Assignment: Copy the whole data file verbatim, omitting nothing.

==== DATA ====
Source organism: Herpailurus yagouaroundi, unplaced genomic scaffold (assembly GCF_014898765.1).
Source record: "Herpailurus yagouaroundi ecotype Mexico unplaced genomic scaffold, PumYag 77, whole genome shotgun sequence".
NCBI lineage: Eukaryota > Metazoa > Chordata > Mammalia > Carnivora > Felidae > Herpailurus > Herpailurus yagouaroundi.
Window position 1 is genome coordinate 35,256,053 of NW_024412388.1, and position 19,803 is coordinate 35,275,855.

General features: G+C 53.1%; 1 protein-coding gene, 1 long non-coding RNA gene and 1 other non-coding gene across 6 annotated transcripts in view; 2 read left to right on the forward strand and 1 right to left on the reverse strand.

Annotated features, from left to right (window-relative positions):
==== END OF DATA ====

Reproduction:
Source organism: Herpailurus yagouaroundi, unplaced genomic scaffold (assembly GCF_014898765.1).
Source record: "Herpailurus yagouaroundi ecotype Mexico unplaced genomic scaffold, PumYag 77, whole genome shotgun sequence".
NCBI lineage: Eukaryota > Metazoa > Chordata > Mammalia > Carnivora > Felidae > Herpailurus > Herpailurus yagouaroundi.
Window position 1 is genome coordinate 35,256,053 of NW_024412388.1, and position 19,803 is coordinate 35,275,855.

General features: G+C 53.1%; 1 protein-coding gene, 1 long non-coding RNA gene and 1 other non-coding gene across 6 annotated transcripts in view; 2 read left to right on the forward strand and 1 right to left on the reverse strand.

Annotated features, from left to right (window-relative positions):